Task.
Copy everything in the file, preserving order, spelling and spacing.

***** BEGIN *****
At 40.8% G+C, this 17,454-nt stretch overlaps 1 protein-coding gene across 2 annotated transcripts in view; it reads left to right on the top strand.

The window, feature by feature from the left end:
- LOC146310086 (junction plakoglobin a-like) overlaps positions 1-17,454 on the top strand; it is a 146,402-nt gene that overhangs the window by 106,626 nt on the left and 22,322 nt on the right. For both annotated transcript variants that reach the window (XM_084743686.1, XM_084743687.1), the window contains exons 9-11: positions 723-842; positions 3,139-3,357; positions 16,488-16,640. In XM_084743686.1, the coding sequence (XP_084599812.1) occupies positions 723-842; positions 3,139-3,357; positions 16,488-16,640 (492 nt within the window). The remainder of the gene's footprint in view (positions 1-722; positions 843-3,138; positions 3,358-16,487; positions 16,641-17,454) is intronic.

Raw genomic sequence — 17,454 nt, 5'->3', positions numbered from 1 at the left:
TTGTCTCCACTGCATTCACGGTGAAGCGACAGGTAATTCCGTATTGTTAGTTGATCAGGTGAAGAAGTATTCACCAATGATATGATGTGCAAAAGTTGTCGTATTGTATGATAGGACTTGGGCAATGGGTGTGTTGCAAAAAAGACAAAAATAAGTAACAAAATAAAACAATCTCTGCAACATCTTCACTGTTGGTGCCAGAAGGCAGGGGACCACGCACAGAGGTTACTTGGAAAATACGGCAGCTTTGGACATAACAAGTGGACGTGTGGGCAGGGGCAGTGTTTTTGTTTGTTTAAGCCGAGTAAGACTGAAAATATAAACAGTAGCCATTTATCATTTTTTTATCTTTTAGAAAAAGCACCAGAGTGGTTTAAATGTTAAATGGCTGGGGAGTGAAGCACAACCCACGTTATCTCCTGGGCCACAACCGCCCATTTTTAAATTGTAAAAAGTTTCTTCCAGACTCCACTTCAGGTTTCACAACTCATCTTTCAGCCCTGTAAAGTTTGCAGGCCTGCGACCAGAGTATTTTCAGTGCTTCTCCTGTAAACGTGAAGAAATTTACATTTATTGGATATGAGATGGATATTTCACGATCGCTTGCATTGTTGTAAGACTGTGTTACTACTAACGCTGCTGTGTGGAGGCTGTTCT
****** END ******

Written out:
At 40.8% G+C, this 17,454-nt stretch overlaps 1 protein-coding gene across 2 annotated transcripts in view; it reads left to right on the top strand.

The window, feature by feature from the left end:
- LOC146310086 (junction plakoglobin a-like) overlaps positions 1-17,454 on the top strand; it is a 146,402-nt gene that overhangs the window by 106,626 nt on the left and 22,322 nt on the right. For both annotated transcript variants that reach the window (XM_084743686.1, XM_084743687.1), the window contains exons 9-11: positions 723-842; positions 3,139-3,357; positions 16,488-16,640. In XM_084743686.1, the coding sequence (XP_084599812.1) occupies positions 723-842; positions 3,139-3,357; positions 16,488-16,640 (492 nt within the window). The remainder of the gene's footprint in view (positions 1-722; positions 843-3,138; positions 3,358-16,487; positions 16,641-17,454) is intronic.

Raw genomic sequence — 17,454 nt, 5'->3', positions numbered from 1 at the left:
TTGTCTCCACTGCATTCACGGTGAAGCGACAGGTAATTCCGTATTGTTAGTTGATCAGGTGAAGAAGTATTCACCAATGATATGATGTGCAAAAGTTGTCGTATTGTATGATAGGACTTGGGCAATGGGTGTGTTGCAAAAAAGACAAAAATAAGTAACAAAATAAAACAATCTCTGCAACATCTTCACTGTTGGTGCCAGAAGGCAGGGGACCACGCACAGAGGTTACTTGGAAAATACGGCAGCTTTGGACATAACAAGTGGACGTGTGGGCAGGGGCAGTGTTTTTGTTTGTTTAAGCCGAGTAAGACTGAAAATATAAACAGTAGCCATTTATCATTTTTTTATCTTTTAGAAAAAGCACCAGAGTGGTTTAAATGTTAAATGGCTGGGGAGTGAAGCACAACCCACGTTATCTCCTGGGCCACAACCGCCCATTTTTAAATTGTAAAAAGTTTCTTCCAGACTCCACTTCAGGTTTCACAACTCATCTTTCAGCCCTGTAAAGTTTGCAGGCCTGCGACCAGAGTATTTTCAGTGCTTCTCCTGTAAACGTGAAGAAATTTACATTTATTGGATATGAGATGGATATTTCACGATCGCTTGCATTGTTGTAAGACTGTGTTACTACTAACGCTGCTGTGTGGAGGCTGTTCT